A Bradley economics professor said people should compare the U.S. economy to a structure most of us are familiar with: family.
Janett Highfill spoke Wednesday about achieving an equitable economy at a lecture sponsored by the Women’s and Gender Studies program.
“Sometimes, we invite speakers to talk about issues relating to gender, while other times we invite women speakers to talk about their work,” director of the Women’s and Gender Studies program Amy Scott said. “Highfill has recently published a book about achieving a fair economy, and the program wanted to highlight her achievement.”
Highfill began her lecture by addressing people’s conceptions of market economies.
“For many people, the idea of markets just makes sense to them, and they don’t even want to think about them because they’re so obvious,” Highfill said. “There are also many people who think markets are awful. They think markets have awful outcomes and are deeply unfair.”
Highfill said she didn’t agree with either position, seeing both the positives and negatives in markets.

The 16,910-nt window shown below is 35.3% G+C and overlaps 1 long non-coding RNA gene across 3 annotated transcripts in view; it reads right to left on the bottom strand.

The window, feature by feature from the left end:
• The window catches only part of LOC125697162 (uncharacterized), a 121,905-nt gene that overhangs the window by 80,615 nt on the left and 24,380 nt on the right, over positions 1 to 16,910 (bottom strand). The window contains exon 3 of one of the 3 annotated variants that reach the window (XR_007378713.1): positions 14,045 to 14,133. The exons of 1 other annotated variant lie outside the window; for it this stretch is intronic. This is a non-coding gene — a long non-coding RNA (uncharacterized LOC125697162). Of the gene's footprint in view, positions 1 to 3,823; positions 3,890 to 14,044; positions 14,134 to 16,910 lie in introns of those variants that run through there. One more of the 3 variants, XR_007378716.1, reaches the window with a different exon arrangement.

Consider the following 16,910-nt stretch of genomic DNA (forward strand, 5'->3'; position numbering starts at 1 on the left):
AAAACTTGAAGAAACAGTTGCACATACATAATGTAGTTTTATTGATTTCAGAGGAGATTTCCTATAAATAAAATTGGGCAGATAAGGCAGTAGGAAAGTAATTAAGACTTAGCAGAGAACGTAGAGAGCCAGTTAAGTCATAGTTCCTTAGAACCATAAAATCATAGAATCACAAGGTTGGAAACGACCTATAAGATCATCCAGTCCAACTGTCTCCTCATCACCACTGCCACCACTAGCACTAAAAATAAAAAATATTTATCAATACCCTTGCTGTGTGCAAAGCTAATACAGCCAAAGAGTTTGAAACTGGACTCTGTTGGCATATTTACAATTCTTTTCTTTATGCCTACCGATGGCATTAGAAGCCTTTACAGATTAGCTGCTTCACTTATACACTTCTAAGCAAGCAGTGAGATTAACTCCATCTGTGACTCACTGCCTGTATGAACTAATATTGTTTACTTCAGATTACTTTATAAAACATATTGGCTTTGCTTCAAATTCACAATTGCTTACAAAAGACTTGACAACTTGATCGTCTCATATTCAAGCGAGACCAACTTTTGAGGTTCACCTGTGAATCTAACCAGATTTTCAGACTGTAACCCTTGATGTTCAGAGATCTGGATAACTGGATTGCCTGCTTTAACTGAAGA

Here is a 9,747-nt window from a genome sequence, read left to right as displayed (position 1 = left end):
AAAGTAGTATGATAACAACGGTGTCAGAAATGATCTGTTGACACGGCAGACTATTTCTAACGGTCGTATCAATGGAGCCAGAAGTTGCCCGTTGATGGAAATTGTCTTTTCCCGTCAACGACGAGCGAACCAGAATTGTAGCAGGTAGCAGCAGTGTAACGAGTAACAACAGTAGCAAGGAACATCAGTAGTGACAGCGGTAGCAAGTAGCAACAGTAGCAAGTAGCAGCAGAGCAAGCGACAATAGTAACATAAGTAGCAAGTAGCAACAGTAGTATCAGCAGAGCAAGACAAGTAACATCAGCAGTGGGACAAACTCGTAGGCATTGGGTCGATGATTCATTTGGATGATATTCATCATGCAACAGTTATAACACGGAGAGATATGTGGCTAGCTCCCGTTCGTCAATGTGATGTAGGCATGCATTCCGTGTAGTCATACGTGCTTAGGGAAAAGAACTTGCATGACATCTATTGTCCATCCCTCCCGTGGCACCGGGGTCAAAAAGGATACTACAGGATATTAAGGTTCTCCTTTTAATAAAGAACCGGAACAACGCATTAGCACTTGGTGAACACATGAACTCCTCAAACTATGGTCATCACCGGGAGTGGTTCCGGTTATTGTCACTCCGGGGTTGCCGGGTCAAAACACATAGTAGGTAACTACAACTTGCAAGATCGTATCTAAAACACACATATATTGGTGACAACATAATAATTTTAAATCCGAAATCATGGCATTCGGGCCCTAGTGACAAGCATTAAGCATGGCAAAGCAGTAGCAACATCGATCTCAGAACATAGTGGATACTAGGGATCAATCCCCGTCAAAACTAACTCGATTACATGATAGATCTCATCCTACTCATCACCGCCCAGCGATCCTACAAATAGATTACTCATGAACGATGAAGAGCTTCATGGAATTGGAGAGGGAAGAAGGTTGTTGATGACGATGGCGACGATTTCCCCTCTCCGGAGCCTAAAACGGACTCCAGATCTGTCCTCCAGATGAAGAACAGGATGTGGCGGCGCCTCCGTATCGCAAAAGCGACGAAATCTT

“Markets are very good at helping us coordinate our prosperity and our activity,” Highfill said. “But they don’t really discriminate between good decisions and good luck. They’re not really fair.”
Highfill said fairness is a necessary part of a humane economy, but she urges a nuanced understanding of fairness.
“Any ethical system worth talking about treats equals equally, but the important question is what this equality looks like,” Highfill said. “Is it an equality of income, wealth, opportunity or wellbeing? Once you choose the manner of equality, all other aspects of the individuals’ lives become unequal.”
According to Highfill the United States is currently deeply unfair in regards to income and wealth.
“The way to address this inequality and conceptualize fairness is to turn towards families,” Highfill said. “Families are, unlike markets, very concerned with respecting abilities and needs. We can reform markets by adopting a familial perspective.”
Junior communication major Madison King said she attended the event for extra credit in one of her classes, but she really enjoyed it.
“I’ve looked into fairness from a sociological lens, so it was really interesting to see what fairness looked like in the eyes of economists,” King said. “I think bridging the disparity between the 1 percent and the 99 percent is the central challenge of our time, and I was glad to hear she was interested in that, too.”